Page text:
[1]   TEM
[2]   (=+.….….….…+.….….….…+ * (=+.….….….…+) +.….….….…;)
[3]   (=+.….….….…+.….….….…+ * (=+.….….….…+) +/8+.….….….….….….….…;/4;)
[4]   (=+.….….….…+.….….….…+ * (=/6+.….….…/4.….…+) +.….….….…;)

These tem­plates are the com­plete list of pat­terns pro­duced by (pre­sum­ably) all vari­a­tions of the q‘aida. They con­tain paren­the­ses sur­round­ing ref­er­ence strings with the “=” mark­er (dis­played as “◆” in BP1), bol den­si­ty num­bers, and arbi­trary “+” and “;” sym­bols used as con­text in the rule, as explained in the pub­li­ca­tion. Technically, pat­terns are sim­i­lar to reg­u­lar expres­sions against which a vari­a­tion is checked before being parsed by the grammar.

Any gram­mar that con­tains pat­terns and/or bol den­si­ty fig­ures must be sup­ple­ment­ed with tem­plates in order to assess the gram­mat­i­cal­i­ty of vari­a­tions. Fortunately, these tem­plates are auto­mat­i­cal­ly gen­er­at­ed by the grammar!

Producing items

To cre­ate vari­a­tions based on this gram­mar, select “Grammars” from the main menu, then go to sub­gram­mar #1, “Edit”, and move to rule #2, for example:

<100>  S  <—>  (=+ S64 ;)

This will pro­duce vari­a­tions of 64 bols as sug­gest­ed by the name of the vari­able “S64”. Rule #3 would pro­duce vari­a­tions of 128 bols as sug­gest­ed by “D128”.

Type ctrl-C ([C]ompute). You will be asked to spec­i­fy the first sub­gram­mar (1) and the last sub­gram­mar (6). For exam­ple, if you are start­ing to com­pute from a rule of sub­gram­mar #3, it makes sense to spec­i­fy #3 as the first sub­gram­mar. If a sub­gram­mar low­er than 6 is spec­i­fied as the last, some vari­ables may not be rewrit­ten as strings of ter­mi­nal sym­bols. This can be use­ful for check­ing sub-processes in the pro­duc­tion of variations.

The options offered are A)nalyse, S)ynthesize, D)estroy struc­ture and Q)uit. Select “Synthesize”. Say ‘no’ to “Create tem­plates” and “Systematic tree-search”. You may answer ‘yes’ to “Step by step?” to see all the deriva­tion steps, so you can famil­iarise your­self with the gram­mar. Example of a result:

Example of pro­duc­ing a vari­a­tion based on gram­mar Q2.7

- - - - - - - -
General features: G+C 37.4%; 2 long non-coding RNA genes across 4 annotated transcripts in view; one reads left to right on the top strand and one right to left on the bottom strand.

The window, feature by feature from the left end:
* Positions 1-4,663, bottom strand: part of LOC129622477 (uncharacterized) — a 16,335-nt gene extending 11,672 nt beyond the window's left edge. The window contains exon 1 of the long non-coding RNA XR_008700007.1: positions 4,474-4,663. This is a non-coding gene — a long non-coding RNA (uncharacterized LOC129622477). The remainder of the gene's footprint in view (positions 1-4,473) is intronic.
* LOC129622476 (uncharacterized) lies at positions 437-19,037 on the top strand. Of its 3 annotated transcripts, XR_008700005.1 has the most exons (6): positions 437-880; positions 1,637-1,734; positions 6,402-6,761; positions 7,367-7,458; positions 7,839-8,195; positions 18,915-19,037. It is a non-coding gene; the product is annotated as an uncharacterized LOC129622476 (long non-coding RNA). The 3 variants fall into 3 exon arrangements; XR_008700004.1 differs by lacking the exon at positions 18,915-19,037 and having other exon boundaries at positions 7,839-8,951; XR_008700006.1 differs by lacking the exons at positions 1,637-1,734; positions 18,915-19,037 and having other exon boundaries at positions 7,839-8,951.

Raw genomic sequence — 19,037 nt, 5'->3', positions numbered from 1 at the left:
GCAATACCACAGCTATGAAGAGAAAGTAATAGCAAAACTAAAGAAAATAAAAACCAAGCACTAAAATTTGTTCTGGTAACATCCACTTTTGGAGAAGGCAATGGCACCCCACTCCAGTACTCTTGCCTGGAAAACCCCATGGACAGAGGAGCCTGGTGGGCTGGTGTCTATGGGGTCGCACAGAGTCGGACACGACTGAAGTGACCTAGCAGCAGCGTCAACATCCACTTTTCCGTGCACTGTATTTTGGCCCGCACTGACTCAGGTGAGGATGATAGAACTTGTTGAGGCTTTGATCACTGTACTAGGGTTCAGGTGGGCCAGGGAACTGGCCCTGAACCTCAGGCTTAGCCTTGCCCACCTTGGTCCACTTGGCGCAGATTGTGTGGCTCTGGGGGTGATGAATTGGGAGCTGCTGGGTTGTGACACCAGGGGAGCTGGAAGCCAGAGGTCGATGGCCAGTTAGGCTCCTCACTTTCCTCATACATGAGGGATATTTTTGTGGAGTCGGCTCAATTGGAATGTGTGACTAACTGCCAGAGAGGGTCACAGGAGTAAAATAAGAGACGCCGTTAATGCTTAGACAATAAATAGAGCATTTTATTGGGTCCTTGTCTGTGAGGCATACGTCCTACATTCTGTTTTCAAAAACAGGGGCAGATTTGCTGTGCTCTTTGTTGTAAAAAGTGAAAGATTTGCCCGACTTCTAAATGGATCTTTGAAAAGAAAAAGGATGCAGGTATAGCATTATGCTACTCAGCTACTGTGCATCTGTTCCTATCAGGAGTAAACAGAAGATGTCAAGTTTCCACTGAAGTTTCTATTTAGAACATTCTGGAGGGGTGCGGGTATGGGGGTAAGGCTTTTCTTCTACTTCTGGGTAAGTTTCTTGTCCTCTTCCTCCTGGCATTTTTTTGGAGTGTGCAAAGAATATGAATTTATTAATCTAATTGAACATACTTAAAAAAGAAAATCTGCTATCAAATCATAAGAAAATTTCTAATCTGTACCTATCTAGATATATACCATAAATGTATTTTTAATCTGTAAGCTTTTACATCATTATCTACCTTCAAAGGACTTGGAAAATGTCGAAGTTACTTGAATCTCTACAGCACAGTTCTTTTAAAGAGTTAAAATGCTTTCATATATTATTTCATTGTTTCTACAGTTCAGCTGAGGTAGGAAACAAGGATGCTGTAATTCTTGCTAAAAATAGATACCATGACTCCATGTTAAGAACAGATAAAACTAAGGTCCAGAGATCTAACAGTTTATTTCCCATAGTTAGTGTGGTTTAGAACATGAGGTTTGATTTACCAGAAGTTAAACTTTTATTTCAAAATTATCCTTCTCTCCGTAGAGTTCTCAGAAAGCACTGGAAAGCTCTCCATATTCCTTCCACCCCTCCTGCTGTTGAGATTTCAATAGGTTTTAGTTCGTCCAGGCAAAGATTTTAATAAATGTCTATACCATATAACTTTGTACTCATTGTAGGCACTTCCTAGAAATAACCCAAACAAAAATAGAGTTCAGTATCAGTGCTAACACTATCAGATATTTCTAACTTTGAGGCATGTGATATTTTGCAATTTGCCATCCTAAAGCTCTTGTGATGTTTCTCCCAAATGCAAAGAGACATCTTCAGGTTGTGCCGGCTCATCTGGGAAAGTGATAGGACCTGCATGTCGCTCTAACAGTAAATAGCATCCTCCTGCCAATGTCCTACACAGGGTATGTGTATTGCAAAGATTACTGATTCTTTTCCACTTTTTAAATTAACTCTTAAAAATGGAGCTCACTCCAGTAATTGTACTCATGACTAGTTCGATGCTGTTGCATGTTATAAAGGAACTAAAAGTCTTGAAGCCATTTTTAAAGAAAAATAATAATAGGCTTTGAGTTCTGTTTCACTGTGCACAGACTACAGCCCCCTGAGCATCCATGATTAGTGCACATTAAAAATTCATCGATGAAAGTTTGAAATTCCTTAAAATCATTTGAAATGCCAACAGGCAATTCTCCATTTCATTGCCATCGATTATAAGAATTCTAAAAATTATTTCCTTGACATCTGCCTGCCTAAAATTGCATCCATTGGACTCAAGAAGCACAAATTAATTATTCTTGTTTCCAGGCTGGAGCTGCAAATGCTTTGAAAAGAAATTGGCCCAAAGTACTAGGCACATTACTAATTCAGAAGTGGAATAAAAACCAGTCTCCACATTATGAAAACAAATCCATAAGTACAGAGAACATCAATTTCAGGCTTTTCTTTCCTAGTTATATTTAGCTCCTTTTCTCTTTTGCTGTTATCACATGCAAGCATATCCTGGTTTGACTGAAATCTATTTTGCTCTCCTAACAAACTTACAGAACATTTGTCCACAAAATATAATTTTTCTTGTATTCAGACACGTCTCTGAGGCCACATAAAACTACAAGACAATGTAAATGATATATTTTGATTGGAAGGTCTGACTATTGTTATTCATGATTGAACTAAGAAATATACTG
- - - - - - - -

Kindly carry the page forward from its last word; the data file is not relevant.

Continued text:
This is an inter­est­ing exam­ple: in the third line, the bol den­si­ty is dou­bled (8 instead of 4).

You are now offered the option to “Append” the vari­a­tion to the data set, “Repeat” the pro­duc­tion process, “Print” (on the vir­tu­al print­er), cre­ate “More” vari­a­tions or “Verify” this vari­a­tion. It is not obvi­ous that the gram­mar will accept this vari­a­tion if it is poor­ly designed. (This is unlike­ly in this exam­ple.) The “Verify” option should quick­ly end up with “S”, the start string, if the vari­a­tion is correct.

If some vari­a­tions have been added to the data set, edit­ing Data will dis­play them at the end of the set.

This process of pro­duc­ing vari­a­tions is called “modus ponens” in expert sys­tems jar­gon. Variations pro­duced in this way were read by the ana­lyst (Jim Kippen) to the expert musi­cian to check their accep­tance as legit­i­mate vari­a­tions of the q‘aida.

Analyzing variations

Now imag­ine the expert musi­cian play­ing a vari­a­tion that is typed into the data set. It is clear that fast and accu­rate typ­ing was cru­cial to this field research… Use key­board map­ping to learn to type at high speed; it is less dif­fi­cult than play­ing the drums!

When a vari­a­tion is dis­played in the data set, type ctrl-C for “[C]ompute”. Answer ‘yes’ to “Revise pro­cess­ing?”. Now the first gram­mar is #1 but the last gram­mar should be #7 so that tem­plates are tak­en into account. Select “Analyse”, say ‘no’ to “Display prob­a­bil­i­ty?” and ‘yes’ or ‘no’ to “Step by step?”.

If you are analysing step by step, use the right arrow to go for­ward or the left arrow to go back. The sub­gram­mar cur­rent­ly used for deriva­tions is shown at the bot­tom of the page, and the index of the lat­est can­di­date rule appears at the top. In this way it is pos­si­ble to visu­alise all the details of the cal­cu­la­tion for the pro­duc­tion or analy­sis of a variation.

You can check the entire data set against the gram­mar by select­ing “Verify gram­mars” from the main menu.

If the vari­a­tion match­es more than one tem­plate, each tem­plate is used to parse it. If the pars­ing is suc­cess­ful with mul­ti­ple tem­plates, the struc­ture of the piece is ambigu­ous. This is anal­o­gous to pars­ing the sen­tence “Mary said John is a liar”, which requires the place­ment of either two com­mas or a semi­colon, with each “tem­plate” giv­ing an oppo­site meaning…